Plantar warts are growths on the soles of the feet. They are often mistaken for corns or calluses. They grow in clusters and are usually flat. Plantar warts can often be distinguished by numerous black dots visible on their surfaces.
Although plantar warts are generally harmless, their location beneath the feet can make them very tender. They also have a tendency to spread locally to other sites on the foot and elsewhere.
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There are many over-the-counter products available to treat warts. These therapies often contain a mild acid. You can usually apply them when a wart first appears.
Another popular and less expensive treatment is using duct tape to cover a wart for a week at a time. This is also done with weekly “sanding” of the wart with a pumice stone.
You should see a doctor:
- For recurrent warts
- For those that fail to respond to initial treatment
- When over-the-counter therapies are not well-tolerated
- When the diagnosis is unclear
After confirming the diagnosis of plantar warts, the doctor may use one or more of the following:
- Cryotherapy—freezing the warts to kill the virus
- Laser treatment—using a laser to kill the virus and destroy wart tissue
- Electrocautery treatment—burning the wart
- Hyperthermia treatment—applying heat to kill the virus
- Surgical removal—cutting out the warts (with anesthetic)
- Immune therapy—application of substances that stimulate the immune system’s response to the wart-causing virus
The best ways to prevent plantar warts is to keep your feet from coming into contact with the virus that causes them. Ways to do this include:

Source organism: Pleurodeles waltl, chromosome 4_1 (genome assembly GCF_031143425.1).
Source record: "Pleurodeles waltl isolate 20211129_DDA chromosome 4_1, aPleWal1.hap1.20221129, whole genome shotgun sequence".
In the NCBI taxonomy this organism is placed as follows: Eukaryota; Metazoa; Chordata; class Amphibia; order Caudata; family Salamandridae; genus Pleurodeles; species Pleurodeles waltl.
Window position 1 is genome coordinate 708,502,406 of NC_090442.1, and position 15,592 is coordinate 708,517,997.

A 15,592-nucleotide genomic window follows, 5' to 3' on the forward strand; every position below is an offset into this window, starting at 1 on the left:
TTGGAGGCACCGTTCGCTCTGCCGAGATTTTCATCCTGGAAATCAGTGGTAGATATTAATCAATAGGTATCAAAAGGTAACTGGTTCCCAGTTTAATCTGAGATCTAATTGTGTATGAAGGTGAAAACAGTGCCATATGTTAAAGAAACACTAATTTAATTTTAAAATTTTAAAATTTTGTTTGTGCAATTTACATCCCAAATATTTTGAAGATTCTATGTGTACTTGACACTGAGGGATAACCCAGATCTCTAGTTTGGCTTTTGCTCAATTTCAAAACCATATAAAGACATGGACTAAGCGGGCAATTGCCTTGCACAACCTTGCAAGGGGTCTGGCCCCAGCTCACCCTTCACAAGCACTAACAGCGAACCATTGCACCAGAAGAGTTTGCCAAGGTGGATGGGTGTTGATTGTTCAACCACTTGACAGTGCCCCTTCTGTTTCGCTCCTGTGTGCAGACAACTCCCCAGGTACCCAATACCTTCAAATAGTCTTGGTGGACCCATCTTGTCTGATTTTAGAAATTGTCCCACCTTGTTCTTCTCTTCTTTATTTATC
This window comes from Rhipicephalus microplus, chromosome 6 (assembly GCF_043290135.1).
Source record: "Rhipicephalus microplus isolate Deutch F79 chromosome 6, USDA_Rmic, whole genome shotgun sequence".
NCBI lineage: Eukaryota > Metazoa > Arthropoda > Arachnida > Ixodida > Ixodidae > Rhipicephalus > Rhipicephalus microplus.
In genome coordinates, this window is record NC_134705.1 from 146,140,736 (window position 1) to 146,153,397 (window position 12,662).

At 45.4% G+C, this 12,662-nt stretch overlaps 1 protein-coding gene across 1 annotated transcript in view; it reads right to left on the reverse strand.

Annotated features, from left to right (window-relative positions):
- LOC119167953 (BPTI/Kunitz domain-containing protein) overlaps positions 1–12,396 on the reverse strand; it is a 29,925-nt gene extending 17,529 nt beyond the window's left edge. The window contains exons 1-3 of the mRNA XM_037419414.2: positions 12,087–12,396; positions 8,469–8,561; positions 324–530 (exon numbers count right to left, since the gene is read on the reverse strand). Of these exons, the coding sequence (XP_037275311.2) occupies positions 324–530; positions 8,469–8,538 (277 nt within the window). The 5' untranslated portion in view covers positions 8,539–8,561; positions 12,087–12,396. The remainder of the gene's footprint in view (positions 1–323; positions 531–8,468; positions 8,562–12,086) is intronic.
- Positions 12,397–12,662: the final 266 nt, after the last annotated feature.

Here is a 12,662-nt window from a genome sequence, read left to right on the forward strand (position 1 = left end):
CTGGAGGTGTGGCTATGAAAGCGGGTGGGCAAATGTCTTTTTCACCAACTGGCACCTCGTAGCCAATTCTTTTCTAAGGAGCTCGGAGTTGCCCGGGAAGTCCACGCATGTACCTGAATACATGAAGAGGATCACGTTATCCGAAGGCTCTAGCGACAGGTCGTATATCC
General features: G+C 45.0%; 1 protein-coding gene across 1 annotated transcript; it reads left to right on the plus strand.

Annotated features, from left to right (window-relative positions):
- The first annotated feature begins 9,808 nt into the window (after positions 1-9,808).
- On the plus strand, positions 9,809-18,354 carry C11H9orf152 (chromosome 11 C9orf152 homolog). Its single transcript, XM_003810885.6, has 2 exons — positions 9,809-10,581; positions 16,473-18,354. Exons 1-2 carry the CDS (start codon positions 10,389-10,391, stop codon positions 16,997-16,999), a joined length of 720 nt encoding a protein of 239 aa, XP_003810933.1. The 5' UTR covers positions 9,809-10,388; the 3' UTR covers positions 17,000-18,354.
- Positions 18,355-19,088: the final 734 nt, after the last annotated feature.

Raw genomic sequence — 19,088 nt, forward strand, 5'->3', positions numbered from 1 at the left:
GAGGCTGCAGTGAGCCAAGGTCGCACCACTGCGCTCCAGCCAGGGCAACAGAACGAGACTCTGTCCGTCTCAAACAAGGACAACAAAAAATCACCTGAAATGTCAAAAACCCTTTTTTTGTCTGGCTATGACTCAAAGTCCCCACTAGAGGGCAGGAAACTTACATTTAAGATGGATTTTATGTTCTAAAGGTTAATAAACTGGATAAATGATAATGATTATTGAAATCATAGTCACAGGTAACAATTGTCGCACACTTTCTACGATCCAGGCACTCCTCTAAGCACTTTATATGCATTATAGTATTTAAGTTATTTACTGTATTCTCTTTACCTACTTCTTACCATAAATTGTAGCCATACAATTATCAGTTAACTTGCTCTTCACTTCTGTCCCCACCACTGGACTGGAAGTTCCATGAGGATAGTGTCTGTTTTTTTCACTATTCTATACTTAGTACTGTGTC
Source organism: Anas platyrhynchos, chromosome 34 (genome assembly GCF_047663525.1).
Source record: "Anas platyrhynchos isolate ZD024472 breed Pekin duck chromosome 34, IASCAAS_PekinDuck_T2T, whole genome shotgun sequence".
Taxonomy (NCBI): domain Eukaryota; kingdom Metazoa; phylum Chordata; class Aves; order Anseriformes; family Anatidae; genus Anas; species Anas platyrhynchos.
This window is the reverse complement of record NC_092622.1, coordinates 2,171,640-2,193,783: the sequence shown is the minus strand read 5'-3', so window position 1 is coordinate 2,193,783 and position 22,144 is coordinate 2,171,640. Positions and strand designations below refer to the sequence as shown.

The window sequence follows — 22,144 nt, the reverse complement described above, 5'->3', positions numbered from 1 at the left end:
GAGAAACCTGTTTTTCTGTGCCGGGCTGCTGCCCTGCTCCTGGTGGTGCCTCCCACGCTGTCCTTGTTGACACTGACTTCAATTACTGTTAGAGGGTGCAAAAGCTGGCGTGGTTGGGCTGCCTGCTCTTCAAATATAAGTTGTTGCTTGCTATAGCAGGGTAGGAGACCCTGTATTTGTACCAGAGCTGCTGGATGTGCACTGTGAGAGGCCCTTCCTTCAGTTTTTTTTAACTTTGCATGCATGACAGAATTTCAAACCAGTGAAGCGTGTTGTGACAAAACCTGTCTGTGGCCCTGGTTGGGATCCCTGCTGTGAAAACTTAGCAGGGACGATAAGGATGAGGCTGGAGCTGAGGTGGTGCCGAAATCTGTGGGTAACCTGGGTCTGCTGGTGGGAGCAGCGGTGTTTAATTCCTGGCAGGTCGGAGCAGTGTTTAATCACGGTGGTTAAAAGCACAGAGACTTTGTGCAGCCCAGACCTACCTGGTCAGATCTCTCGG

- Avoid walking barefoot, except on sandy beaches.
- Wear plastic sandals when showering in public bathrooms.
- Change your shoes and socks daily.
- Keep your feet clean and dry.
- Avoid direct contact with warts, either from other people or from other parts of the body.
This content is reviewed regularly and is updated when new and relevant evidence is made available. This information is neither intended nor implied to be a substitute for professional medical advice. Always seek the advice of your physician or other qualified health provider prior to starting any new treatment or with questions regarding a medical condition.
Edits to original content made by Denver Health.
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The American Academy of Dermatology http://www.aad.org
American Podiatric Medical Association http://www.apma.org
About Kids Health—The Hospital for Sick Children http://www.aboutkidshealth.ca
Canadian Podiatric Medical Association http://www.podiatrycanada.org
Plantar wart. EBSCO DynaMed Plus website. Available at: http://www.dynamed.com/topics/dmp~AN~T115786/Plantar-wart . Updated January 27, 2016. Accessed September 1, 2017.
Warts. American Podiatric Medical Association website. Available at: http://www.apma.org/learn/FootHealth.cfm?ItemNumber=989. Accessed September 1, 2017.
7/30/2010 DynaMed Plus Systematic Literature Surveillance http://www.dynamed.com/topics/dmp~AN~T115786/Plantar-wart : Huo W, Gao XH, Sun XP, et al. Local hyperthermia at 44 degrees C for the treatment of plantar warts: a randomized, patient-blinded, placebo-controlled trial. J Infect Dis. 2010;201(8):1169-1172.